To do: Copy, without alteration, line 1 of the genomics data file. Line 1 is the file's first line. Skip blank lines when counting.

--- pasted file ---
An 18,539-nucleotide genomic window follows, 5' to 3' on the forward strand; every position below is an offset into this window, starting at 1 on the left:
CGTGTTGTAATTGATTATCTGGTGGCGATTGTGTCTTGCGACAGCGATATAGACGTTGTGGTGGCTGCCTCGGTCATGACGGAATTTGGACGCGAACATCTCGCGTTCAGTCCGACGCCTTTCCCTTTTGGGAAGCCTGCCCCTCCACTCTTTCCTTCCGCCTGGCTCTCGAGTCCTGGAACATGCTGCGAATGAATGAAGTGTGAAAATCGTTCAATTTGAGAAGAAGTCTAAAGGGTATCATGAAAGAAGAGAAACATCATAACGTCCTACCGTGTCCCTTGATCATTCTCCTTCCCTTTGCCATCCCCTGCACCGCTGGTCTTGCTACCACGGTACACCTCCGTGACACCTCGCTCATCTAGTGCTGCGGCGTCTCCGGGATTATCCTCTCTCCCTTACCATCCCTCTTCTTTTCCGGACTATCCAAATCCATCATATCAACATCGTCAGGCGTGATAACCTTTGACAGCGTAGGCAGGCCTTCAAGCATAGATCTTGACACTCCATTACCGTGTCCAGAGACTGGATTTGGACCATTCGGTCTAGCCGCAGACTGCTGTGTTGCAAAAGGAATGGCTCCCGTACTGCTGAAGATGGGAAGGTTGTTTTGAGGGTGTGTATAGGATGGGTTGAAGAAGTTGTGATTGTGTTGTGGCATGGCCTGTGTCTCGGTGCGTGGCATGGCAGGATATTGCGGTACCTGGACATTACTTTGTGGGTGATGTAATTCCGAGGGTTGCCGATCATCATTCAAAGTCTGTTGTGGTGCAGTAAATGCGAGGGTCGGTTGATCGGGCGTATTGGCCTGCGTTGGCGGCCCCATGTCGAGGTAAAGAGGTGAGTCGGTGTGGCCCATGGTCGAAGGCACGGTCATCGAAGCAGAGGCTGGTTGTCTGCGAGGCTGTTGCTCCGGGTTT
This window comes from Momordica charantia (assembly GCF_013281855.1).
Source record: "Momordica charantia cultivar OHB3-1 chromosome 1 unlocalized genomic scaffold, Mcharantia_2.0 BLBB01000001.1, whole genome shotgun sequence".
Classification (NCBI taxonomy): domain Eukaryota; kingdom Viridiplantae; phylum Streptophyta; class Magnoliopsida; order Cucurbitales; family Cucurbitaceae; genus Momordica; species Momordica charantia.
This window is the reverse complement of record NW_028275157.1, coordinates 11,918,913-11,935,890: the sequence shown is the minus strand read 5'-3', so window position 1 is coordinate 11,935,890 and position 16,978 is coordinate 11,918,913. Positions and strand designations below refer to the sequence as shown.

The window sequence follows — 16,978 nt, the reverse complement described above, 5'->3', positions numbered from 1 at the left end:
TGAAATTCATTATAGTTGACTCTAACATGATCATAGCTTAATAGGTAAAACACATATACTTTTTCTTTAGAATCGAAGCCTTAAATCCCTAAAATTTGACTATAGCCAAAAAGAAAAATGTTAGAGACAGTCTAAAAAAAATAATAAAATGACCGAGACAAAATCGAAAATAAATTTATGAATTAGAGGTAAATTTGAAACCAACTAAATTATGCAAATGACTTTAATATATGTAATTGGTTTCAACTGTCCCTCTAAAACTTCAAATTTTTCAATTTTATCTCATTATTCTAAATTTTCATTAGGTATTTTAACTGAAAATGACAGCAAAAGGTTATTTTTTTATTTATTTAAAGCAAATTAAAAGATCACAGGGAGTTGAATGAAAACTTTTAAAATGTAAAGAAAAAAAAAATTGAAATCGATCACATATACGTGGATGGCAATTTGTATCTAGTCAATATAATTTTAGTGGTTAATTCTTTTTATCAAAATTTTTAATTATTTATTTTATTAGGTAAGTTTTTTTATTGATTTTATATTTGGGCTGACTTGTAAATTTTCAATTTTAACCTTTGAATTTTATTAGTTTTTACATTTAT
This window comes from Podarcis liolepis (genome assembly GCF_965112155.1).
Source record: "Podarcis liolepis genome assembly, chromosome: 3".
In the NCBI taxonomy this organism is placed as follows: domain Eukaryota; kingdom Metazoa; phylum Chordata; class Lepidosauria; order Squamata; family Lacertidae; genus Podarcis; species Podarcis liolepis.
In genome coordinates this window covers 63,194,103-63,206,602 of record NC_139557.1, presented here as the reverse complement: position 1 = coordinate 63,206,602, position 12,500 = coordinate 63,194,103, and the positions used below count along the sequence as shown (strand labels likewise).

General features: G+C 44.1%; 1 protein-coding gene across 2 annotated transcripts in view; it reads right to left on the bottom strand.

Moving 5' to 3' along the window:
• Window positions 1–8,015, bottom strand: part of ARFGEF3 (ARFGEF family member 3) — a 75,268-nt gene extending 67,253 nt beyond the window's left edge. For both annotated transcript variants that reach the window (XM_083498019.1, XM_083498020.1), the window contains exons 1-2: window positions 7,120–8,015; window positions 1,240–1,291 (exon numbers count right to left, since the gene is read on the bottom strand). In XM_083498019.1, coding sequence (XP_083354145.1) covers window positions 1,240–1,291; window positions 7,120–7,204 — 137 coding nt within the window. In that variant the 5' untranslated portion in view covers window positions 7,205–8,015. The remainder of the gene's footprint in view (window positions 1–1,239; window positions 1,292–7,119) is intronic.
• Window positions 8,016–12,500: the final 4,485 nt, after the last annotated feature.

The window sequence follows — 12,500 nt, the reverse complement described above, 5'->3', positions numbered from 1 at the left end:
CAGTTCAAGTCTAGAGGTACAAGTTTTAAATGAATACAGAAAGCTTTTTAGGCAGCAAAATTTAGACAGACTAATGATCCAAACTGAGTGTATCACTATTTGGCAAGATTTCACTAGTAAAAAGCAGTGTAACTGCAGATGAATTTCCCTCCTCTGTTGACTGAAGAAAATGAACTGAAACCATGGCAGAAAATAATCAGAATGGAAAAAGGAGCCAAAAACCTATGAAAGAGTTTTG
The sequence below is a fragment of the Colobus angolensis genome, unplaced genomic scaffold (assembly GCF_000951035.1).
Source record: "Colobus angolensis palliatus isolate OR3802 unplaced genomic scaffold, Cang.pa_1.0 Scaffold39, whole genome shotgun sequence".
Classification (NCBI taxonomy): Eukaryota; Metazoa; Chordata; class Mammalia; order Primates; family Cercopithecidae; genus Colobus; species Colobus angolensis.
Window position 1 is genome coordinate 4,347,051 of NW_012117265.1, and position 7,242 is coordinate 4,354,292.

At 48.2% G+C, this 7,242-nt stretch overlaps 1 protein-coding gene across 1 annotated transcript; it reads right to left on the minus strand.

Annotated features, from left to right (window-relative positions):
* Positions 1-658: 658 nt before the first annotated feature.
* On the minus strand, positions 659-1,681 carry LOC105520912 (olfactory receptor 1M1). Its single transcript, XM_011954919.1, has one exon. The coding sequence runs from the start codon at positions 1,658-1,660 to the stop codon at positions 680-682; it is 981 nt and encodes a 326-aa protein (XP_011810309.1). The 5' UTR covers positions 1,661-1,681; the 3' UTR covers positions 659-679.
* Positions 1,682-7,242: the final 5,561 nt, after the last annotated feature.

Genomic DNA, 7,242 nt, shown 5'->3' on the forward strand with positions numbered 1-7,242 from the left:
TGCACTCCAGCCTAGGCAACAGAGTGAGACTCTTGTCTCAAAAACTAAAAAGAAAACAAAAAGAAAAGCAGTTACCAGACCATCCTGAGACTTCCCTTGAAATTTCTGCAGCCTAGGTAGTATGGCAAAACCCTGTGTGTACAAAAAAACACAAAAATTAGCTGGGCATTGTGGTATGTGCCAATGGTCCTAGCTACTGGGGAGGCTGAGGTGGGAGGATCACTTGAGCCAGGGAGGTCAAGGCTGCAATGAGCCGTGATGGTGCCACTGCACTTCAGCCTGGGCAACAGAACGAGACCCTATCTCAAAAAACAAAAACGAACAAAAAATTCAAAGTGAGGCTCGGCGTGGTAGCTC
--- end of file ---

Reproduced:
An 18,539-nucleotide genomic window follows, 5' to 3' on the forward strand; every position below is an offset into this window, starting at 1 on the left: